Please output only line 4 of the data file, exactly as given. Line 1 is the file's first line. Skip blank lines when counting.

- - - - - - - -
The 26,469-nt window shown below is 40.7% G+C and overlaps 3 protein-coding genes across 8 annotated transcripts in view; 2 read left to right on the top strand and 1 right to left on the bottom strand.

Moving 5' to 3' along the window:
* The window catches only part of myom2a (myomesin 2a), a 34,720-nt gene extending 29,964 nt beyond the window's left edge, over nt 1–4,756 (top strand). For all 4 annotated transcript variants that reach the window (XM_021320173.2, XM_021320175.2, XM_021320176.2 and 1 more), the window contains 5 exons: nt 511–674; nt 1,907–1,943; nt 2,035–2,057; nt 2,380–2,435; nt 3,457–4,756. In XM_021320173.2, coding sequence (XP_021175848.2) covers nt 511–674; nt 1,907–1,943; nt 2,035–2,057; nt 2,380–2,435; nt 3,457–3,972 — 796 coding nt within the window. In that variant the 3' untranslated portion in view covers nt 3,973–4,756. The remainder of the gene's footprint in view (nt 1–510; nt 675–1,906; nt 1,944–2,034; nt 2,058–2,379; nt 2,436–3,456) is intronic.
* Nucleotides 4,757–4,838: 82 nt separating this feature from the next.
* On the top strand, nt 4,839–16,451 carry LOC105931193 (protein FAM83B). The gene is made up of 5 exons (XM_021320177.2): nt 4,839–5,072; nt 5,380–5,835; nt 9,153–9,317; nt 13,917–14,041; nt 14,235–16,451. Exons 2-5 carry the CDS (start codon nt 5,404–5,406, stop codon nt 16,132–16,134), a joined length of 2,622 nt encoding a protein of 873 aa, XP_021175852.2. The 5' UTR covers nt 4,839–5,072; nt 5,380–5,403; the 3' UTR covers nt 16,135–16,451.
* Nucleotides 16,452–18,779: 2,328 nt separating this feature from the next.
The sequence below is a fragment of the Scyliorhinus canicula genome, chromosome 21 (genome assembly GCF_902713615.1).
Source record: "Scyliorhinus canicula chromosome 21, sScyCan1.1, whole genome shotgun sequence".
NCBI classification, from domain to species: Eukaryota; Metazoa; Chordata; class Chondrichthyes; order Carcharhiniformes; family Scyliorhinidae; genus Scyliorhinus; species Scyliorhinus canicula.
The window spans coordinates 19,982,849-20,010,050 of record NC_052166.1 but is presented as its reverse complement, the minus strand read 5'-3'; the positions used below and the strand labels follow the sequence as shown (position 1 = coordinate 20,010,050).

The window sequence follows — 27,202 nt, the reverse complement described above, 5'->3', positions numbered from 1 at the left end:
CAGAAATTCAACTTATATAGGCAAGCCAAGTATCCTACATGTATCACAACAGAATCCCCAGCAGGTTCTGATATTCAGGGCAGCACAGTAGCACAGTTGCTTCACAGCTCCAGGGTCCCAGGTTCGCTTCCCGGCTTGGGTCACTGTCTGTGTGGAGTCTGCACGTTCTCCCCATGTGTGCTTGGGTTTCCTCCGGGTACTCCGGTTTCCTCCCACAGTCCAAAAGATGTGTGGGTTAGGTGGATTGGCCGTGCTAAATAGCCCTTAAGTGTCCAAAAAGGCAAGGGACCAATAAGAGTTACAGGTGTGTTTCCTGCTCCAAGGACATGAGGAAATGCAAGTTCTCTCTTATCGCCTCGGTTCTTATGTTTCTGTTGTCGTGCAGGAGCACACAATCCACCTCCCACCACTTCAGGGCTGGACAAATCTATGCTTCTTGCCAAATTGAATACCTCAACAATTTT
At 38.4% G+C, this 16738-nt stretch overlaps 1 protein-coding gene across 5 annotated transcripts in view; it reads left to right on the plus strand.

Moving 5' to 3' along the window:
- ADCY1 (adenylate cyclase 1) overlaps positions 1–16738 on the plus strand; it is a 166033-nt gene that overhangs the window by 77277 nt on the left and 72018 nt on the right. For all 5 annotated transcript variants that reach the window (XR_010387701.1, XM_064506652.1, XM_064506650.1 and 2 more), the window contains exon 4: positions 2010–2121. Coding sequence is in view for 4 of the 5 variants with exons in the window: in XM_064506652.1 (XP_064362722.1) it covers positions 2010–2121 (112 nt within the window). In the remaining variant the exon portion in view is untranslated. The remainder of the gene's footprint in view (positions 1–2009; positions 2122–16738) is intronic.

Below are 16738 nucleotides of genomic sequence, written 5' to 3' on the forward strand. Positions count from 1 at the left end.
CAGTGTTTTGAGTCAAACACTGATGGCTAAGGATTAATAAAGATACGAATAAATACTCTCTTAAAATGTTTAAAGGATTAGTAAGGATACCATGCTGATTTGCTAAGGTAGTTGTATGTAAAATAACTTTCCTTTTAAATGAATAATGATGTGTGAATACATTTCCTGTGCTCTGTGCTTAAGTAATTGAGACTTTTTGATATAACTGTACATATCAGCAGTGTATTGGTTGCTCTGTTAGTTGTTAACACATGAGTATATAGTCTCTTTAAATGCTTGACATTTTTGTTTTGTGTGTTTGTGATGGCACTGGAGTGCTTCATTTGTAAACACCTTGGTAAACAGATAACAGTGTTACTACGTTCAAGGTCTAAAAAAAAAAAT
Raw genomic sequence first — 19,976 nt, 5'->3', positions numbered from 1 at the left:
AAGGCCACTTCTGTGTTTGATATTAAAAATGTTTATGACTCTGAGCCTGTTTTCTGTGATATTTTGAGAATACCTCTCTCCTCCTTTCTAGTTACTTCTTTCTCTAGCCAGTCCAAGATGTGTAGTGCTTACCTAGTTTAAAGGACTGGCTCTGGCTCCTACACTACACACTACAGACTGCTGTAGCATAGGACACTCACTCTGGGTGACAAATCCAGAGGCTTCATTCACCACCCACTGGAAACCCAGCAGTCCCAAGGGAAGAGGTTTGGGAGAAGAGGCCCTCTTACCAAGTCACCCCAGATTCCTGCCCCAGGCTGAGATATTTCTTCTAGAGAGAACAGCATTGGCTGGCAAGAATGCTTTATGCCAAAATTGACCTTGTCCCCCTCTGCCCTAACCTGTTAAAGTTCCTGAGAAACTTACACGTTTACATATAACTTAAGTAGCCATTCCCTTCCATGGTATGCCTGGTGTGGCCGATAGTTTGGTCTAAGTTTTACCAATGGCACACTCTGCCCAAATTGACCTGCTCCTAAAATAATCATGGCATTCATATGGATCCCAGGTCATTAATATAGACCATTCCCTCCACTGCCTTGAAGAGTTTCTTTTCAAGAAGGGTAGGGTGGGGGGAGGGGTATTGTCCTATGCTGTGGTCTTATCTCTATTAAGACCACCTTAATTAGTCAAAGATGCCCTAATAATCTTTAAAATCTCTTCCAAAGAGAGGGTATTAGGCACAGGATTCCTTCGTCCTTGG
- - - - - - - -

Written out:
* Nucleotides 4,757–4,838: 82 nt separating this feature from the next.